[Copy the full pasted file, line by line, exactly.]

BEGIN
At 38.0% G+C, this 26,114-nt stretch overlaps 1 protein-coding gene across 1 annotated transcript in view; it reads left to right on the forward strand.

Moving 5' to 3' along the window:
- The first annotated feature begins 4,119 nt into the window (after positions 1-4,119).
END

At 38.0% G+C, this 26,114-nt stretch overlaps 1 protein-coding gene across 1 annotated transcript in view; it reads left to right on the forward strand.

Moving 5' to 3' along the window:
- The first annotated feature begins 4,119 nt into the window (after positions 1-4,119).